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Home Ice, Does It Really Matter?

Yes and No. Pathetic answer I know, but look around the league. Road teams are winning at an alarming rate. Take yesterday for example, two road teams won game six. The home town Islanders looked like they were full off Nana’s meatballs.
They needed 59 minutes and seven seconds to wake up. At least the Wild made it exciting but still lost at home. The Ducks and Preds have two road wins each, same for the Blues and Blackhawks. Overall, road teams are 23-21 in the first round of the postseason. Not much of an advantage. In fact, some think being on the road can benefit playoff teams. Don Cherry suggests players do everything together on the road, and become tighter. Grapes thinks being home brings more distraction, and players have other things on their mind. Being comfortable can be too comfortable for some teams, just check out the Anaheim/Nashville series.

So on one hand, home ice isn’t an advantage. However, in the regular season home ice absolutely matters. Teams usually pad their point total playing at home. Just look around, teams playing now were successful on home ice. San Jose is the only playoff team that played poorly at home. The Sharks season was odd, they lead the league in road wins but placed in the bottom five at home. Jumbo Joe and his squad only lost 13 times on the road, which is pretty impressive. By the way the Sharks clinched their series on the road in Los Angeles. So you decide, does it matter?

That’s a question I hear when outsiders question an expansion team in Las Vegas. People seem to think that half of the T-Moblie arena will be filled with Blackhawks, Rangers, and Canucks fans. Completely washing out the hometown edge for the Knights. You could argue that, or just look at the numbers. 14,000 seats are already taken up leaving roughly 4,000 open seats, and that’s before corporations get their share. Some could be visiting fans, or some could be more locals. I don’t see the disadvantage for Las Vegas, but fine, I’ll play along.

*** Game 56 – 7:30P PST, T-Mobile Arena, vs. Montreal Canadiens ***
Montreal is at the end of a six-game West coast road trip. The Habs have gone 3-2 on the current trip, winning their last game in Arizona. Montreal is a little banged up from playing the three Californian teams and won’t have Brendan Gallagher and PK Subban available. Gally and PK know this information before they land at McCarron. Since they’re at the end of the road trip AND they’re in Las Vegas the two make plans for the team. First it starts with dinner at Gordon Ramsay Steak, then maybe a quick drink at Le Central. Next, it’s either bed time or Hakkasan. The smart veterans will head back to their hotel rooms, but the players who chose clubbing will end up at Drai’s. Wouldn’t you? By the time they stumble out of the Cromwell it’s 5:30A and morning skate is at 10:15A. By puck drop the Canadiens will only be thinking about their plane trip back to Montreal.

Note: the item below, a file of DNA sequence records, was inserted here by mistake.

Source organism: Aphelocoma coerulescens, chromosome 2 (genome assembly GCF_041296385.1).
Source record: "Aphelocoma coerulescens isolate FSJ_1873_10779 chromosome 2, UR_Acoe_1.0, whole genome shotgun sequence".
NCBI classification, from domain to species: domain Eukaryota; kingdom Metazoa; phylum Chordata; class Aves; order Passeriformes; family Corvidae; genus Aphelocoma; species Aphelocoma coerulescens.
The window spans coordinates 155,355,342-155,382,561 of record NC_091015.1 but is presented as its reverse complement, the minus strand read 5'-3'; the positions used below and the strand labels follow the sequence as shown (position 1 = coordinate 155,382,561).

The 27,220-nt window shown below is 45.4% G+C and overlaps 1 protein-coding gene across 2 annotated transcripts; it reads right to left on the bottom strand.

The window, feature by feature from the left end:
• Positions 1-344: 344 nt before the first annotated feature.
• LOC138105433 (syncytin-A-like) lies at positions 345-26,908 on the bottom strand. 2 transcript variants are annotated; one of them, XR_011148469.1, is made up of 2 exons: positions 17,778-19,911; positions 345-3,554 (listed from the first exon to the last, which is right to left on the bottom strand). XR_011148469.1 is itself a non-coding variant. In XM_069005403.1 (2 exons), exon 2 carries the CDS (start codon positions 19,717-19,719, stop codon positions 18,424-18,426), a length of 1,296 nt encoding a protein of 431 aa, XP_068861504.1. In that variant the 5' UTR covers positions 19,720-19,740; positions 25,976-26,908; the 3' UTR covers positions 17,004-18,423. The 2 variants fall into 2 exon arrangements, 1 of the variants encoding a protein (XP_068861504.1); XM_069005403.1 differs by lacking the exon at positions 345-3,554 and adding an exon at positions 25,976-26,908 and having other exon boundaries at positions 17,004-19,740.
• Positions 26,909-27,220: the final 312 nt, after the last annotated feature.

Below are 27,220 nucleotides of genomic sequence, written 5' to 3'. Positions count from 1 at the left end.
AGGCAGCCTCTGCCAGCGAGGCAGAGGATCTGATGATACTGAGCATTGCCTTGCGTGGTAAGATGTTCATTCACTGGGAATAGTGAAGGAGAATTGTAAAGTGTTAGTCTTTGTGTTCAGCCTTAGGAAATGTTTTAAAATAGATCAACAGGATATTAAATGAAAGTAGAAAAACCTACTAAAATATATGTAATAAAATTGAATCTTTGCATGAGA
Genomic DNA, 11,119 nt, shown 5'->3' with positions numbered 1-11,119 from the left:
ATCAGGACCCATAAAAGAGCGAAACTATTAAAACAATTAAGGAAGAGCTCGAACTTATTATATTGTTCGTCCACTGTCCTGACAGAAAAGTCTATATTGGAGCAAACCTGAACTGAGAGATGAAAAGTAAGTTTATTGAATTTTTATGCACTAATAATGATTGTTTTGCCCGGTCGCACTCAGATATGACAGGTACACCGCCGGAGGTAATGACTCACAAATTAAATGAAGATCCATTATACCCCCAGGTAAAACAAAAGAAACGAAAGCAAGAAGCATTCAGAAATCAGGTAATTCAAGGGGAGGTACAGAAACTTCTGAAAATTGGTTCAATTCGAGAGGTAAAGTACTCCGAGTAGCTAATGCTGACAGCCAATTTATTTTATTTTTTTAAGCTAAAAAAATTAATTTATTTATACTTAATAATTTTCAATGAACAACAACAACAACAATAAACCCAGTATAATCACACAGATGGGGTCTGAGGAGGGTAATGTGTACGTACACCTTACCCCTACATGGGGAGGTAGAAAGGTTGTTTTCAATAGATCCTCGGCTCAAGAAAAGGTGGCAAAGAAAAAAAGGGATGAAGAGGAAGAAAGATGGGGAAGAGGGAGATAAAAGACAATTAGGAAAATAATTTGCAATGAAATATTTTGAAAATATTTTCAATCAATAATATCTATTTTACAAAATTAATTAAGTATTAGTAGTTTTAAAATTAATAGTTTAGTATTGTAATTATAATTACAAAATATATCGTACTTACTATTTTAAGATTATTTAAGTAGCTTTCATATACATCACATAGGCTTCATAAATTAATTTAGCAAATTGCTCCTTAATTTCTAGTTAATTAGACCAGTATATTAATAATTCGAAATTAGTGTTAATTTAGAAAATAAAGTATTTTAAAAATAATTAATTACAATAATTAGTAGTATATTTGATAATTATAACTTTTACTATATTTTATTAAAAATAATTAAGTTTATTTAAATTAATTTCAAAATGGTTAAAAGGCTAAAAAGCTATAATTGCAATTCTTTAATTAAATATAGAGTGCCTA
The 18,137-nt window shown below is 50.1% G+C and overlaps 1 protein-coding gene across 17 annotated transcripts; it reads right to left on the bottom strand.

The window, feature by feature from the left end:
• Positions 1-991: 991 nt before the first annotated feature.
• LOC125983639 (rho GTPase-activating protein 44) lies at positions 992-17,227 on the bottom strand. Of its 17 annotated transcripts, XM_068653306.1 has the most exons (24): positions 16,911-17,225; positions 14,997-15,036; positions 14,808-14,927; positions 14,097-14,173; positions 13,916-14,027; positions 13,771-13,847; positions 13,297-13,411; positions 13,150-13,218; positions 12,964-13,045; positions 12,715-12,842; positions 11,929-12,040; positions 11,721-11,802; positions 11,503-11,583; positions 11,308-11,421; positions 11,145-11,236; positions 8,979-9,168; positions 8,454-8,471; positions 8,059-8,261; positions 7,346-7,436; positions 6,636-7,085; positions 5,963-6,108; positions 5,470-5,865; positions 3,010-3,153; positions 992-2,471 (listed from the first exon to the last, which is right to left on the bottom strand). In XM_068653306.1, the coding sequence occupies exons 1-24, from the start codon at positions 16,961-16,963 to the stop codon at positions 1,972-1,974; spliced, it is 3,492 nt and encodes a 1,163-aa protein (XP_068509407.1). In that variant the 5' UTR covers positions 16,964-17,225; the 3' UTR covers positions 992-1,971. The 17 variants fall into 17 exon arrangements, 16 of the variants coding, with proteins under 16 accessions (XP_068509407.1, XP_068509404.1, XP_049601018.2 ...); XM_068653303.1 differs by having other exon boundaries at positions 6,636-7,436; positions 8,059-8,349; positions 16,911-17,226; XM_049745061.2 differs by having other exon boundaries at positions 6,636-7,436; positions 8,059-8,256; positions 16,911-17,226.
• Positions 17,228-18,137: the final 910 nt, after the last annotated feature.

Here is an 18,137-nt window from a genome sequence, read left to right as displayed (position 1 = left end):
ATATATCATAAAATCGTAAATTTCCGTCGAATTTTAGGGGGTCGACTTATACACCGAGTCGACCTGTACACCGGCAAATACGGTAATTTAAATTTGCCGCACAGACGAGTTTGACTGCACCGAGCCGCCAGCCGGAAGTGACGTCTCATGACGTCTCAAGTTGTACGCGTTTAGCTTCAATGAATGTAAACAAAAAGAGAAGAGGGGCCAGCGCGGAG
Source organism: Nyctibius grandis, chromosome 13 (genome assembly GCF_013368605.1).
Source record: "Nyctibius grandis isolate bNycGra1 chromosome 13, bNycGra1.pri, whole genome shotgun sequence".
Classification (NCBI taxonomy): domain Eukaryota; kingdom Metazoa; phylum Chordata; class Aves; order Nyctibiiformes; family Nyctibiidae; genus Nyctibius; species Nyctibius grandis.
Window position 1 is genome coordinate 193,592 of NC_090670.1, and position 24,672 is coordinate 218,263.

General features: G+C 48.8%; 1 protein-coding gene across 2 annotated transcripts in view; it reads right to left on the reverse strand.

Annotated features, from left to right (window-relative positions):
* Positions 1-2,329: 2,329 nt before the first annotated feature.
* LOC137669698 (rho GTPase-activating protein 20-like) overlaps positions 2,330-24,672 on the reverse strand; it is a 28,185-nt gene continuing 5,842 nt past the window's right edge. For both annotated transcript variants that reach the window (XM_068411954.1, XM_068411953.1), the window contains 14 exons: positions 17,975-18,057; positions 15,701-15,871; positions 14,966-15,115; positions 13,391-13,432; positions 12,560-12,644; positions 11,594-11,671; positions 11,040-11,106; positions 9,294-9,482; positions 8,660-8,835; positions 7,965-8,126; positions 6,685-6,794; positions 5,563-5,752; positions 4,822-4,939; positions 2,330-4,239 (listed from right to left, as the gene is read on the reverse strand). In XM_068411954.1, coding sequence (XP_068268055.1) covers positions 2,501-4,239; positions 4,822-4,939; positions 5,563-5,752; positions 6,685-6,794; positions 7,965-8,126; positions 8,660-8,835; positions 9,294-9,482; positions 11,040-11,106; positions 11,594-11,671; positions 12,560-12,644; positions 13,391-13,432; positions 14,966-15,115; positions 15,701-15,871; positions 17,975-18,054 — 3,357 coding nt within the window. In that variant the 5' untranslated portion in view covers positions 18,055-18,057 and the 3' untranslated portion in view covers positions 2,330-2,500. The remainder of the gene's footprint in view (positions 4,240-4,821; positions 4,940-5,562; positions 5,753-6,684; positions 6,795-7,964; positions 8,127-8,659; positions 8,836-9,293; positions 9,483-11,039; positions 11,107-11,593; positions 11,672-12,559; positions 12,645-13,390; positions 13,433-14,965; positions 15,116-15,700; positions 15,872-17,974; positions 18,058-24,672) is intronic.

This situation will happen 10-15 times a year. It’s up to the Knights to take advantage of a tired, hungover visiting teams. Las Vegas is still Las Vegas, and visiting players will have their fun. These guys have money and will spend it on the Strip. But they’re pro players, and pro players are accustomed to distraction. Players in the NHL will quickly learn how to handle Las Vegas’ temptations. Come playoff time, it won’t matter based off this year’s road team success. The playoffs bring the best out of both teams, not just the hosting club. The Knights won’t be any different, and might get distracted at home like Grapes suggested.

So I’ll ask it again, does home ice matter? I said it earlier… Yes and no. Personally, I think things will even out. Some nights there will be a clear home edge for the Knights, and others not so much. Some visiting players will be distracted by Las Vegas, and others will treat it as if they were in Calgary. Home Ice advantage will come as the team builds a roster and a fanbase. Tourists are the bloodline¬†of Las Vegas, and many will come watch hockey. However, they won’t be the reason the Knights lose a game at home.

Yeah, I called them the Knights throughout the entire article. Wanna fight about it?

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3 Comments

  1. It matters mostly because you can make the last change which is a huge advantage is you have the players to take advantage of match-ups.

  2. Holycowitsjenn

    There’s been so many comments about this very issue. Like you said, Las Vegas is still Las Vegas and pro athletes have money to spend. But then I wonder if some teams see that potential distract and nip it in butt a la Boston with Tyler Seguin (ie. Very strick crew and some babysitters).

    But then, I wonder with that: if the same thing is applied to the new team, how bad will the start of the inaugural season be? A new roster of guys who just moved to Vegas and the novelty hasn’t quite worn off….

  3. sparky chewbarky

    Great article Jason.
    Up here inToronto, we have the same situation with the NBA Raptors.
    During the season, visiting NBA teams come here to party…and party they do!!!
    So, on a Sunday afternoon game, the Raps are playing a team that’s either hung-over, and/or have had 0 hrs. sleep. It’s the reason why the Raptors always have a better season than post-season. (when visiting players curb the partying).

    …But let’s talk atmosphere.
    I’ve been to games in Buffalo where Leafs’ fans made up 1/4 of the crowd.
    …And, I’ve been to Leafs’ home games where the Montreal fans made up a good portion of the gallery.
    In both cases, the atmosphere was fantastic.
    The home crowd HAD to be louder and more involved because of the invading horde.
    Vegas WILL see a large visiting crowd for almost every game.
    The fans will rise to the occasion.
    It’s gonna be great!

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